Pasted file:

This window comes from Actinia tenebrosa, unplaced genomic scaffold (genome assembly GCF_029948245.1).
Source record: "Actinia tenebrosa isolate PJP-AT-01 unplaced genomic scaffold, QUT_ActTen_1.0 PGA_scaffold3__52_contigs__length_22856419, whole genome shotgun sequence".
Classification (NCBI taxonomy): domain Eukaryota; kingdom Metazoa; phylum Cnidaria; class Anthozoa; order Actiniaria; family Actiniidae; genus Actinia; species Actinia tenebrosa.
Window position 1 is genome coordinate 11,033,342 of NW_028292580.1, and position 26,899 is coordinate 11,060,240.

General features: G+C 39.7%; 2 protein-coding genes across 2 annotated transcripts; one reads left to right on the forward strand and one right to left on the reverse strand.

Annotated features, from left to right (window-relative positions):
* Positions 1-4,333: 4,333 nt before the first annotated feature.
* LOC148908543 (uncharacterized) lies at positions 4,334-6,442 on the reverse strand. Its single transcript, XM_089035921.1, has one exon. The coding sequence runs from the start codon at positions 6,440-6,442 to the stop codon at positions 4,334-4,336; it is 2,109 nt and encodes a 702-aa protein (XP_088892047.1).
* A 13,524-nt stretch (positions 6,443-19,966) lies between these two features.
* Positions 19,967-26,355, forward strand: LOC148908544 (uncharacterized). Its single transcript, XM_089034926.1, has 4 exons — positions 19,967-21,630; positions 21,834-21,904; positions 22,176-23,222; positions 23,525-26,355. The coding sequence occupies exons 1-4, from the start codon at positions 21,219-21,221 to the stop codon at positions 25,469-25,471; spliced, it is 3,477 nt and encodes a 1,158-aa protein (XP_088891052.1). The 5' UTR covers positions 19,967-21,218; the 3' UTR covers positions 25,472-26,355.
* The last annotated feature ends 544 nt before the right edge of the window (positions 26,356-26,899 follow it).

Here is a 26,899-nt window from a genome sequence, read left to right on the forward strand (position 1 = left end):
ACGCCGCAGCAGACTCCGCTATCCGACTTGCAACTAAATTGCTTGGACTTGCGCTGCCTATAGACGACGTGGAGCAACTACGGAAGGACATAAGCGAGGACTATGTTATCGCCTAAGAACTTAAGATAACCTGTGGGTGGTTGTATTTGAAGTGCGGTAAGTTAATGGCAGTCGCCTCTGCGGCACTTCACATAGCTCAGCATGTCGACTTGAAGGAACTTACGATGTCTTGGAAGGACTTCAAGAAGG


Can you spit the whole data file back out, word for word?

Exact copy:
This window comes from Actinia tenebrosa, unplaced genomic scaffold (genome assembly GCF_029948245.1).
Source record: "Actinia tenebrosa isolate PJP-AT-01 unplaced genomic scaffold, QUT_ActTen_1.0 PGA_scaffold3__52_contigs__length_22856419, whole genome shotgun sequence".
Classification (NCBI taxonomy): domain Eukaryota; kingdom Metazoa; phylum Cnidaria; class Anthozoa; order Actiniaria; family Actiniidae; genus Actinia; species Actinia tenebrosa.
Window position 1 is genome coordinate 11,033,342 of NW_028292580.1, and position 26,899 is coordinate 11,060,240.

General features: G+C 39.7%; 2 protein-coding genes across 2 annotated transcripts; one reads left to right on the forward strand and one right to left on the reverse strand.

Annotated features, from left to right (window-relative positions):
* Positions 1-4,333: 4,333 nt before the first annotated feature.
* LOC148908543 (uncharacterized) lies at positions 4,334-6,442 on the reverse strand. Its single transcript, XM_089035921.1, has one exon. The coding sequence runs from the start codon at positions 6,440-6,442 to the stop codon at positions 4,334-4,336; it is 2,109 nt and encodes a 702-aa protein (XP_088892047.1).
* A 13,524-nt stretch (positions 6,443-19,966) lies between these two features.
* Positions 19,967-26,355, forward strand: LOC148908544 (uncharacterized). Its single transcript, XM_089034926.1, has 4 exons — positions 19,967-21,630; positions 21,834-21,904; positions 22,176-23,222; positions 23,525-26,355. The coding sequence occupies exons 1-4, from the start codon at positions 21,219-21,221 to the stop codon at positions 25,469-25,471; spliced, it is 3,477 nt and encodes a 1,158-aa protein (XP_088891052.1). The 5' UTR covers positions 19,967-21,218; the 3' UTR covers positions 25,472-26,355.
* The last annotated feature ends 544 nt before the right edge of the window (positions 26,356-26,899 follow it).

Here is a 26,899-nt window from a genome sequence, read left to right on the forward strand (position 1 = left end):
ACGCCGCAGCAGACTCCGCTATCCGACTTGCAACTAAATTGCTTGGACTTGCGCTGCCTATAGACGACGTGGAGCAACTACGGAAGGACATAAGCGAGGACTATGTTATCGCCTAAGAACTTAAGATAACCTGTGGGTGGTTGTATTTGAAGTGCGGTAAGTTAATGGCAGTCGCCTCTGCGGCACTTCACATAGCTCAGCATGTCGACTTGAAGGAACTTACGATGTCTTGGAAGGACTTCAAGAAGG